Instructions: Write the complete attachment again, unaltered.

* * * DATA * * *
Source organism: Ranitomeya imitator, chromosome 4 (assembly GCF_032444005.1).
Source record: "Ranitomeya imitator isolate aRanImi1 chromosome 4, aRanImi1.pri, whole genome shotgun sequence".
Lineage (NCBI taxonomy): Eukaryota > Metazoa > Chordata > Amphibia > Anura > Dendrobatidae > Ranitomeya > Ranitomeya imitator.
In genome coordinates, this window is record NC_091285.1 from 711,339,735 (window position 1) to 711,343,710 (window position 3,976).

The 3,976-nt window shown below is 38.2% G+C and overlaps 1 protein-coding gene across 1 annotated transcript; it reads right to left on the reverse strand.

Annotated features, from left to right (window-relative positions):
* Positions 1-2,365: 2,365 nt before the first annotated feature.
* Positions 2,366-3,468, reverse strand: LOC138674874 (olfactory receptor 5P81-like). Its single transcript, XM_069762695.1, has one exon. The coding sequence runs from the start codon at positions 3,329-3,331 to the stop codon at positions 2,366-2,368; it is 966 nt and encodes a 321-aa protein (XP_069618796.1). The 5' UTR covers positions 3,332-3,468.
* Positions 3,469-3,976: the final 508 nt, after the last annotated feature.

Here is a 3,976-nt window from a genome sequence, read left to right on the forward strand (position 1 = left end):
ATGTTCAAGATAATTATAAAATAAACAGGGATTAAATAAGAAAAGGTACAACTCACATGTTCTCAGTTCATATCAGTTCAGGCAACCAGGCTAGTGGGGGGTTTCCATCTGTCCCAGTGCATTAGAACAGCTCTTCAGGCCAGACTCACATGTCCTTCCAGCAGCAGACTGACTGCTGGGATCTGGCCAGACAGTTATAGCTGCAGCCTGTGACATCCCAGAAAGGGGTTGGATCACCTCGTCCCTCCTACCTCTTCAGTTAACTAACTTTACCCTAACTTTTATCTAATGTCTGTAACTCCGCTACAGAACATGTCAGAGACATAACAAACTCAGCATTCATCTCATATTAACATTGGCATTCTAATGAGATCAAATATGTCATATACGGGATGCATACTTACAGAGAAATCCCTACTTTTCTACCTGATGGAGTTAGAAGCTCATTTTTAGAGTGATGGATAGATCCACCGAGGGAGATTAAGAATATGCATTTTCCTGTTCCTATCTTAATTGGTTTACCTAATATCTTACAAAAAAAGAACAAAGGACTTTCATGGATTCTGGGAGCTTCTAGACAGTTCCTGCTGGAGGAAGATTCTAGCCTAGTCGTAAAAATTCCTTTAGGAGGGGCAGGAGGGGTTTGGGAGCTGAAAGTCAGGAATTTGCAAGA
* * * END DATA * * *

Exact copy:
Source organism: Ranitomeya imitator, chromosome 4 (assembly GCF_032444005.1).
Source record: "Ranitomeya imitator isolate aRanImi1 chromosome 4, aRanImi1.pri, whole genome shotgun sequence".
Lineage (NCBI taxonomy): Eukaryota > Metazoa > Chordata > Amphibia > Anura > Dendrobatidae > Ranitomeya > Ranitomeya imitator.
In genome coordinates, this window is record NC_091285.1 from 711,339,735 (window position 1) to 711,343,710 (window position 3,976).

The 3,976-nt window shown below is 38.2% G+C and overlaps 1 protein-coding gene across 1 annotated transcript; it reads right to left on the reverse strand.

Annotated features, from left to right (window-relative positions):
* Positions 1-2,365: 2,365 nt before the first annotated feature.
* Positions 2,366-3,468, reverse strand: LOC138674874 (olfactory receptor 5P81-like). Its single transcript, XM_069762695.1, has one exon. The coding sequence runs from the start codon at positions 3,329-3,331 to the stop codon at positions 2,366-2,368; it is 966 nt and encodes a 321-aa protein (XP_069618796.1). The 5' UTR covers positions 3,332-3,468.
* Positions 3,469-3,976: the final 508 nt, after the last annotated feature.

Here is a 3,976-nt window from a genome sequence, read left to right on the forward strand (position 1 = left end):
ATGTTCAAGATAATTATAAAATAAACAGGGATTAAATAAGAAAAGGTACAACTCACATGTTCTCAGTTCATATCAGTTCAGGCAACCAGGCTAGTGGGGGGTTTCCATCTGTCCCAGTGCATTAGAACAGCTCTTCAGGCCAGACTCACATGTCCTTCCAGCAGCAGACTGACTGCTGGGATCTGGCCAGACAGTTATAGCTGCAGCCTGTGACATCCCAGAAAGGGGTTGGATCACCTCGTCCCTCCTACCTCTTCAGTTAACTAACTTTACCCTAACTTTTATCTAATGTCTGTAACTCCGCTACAGAACATGTCAGAGACATAACAAACTCAGCATTCATCTCATATTAACATTGGCATTCTAATGAGATCAAATATGTCATATACGGGATGCATACTTACAGAGAAATCCCTACTTTTCTACCTGATGGAGTTAGAAGCTCATTTTTAGAGTGATGGATAGATCCACCGAGGGAGATTAAGAATATGCATTTTCCTGTTCCTATCTTAATTGGTTTACCTAATATCTTACAAAAAAAGAACAAAGGACTTTCATGGATTCTGGGAGCTTCTAGACAGTTCCTGCTGGAGGAAGATTCTAGCCTAGTCGTAAAAATTCCTTTAGGAGGGGCAGGAGGGGTTTGGGAGCTGAAAGTCAGGAATTTGCAAGA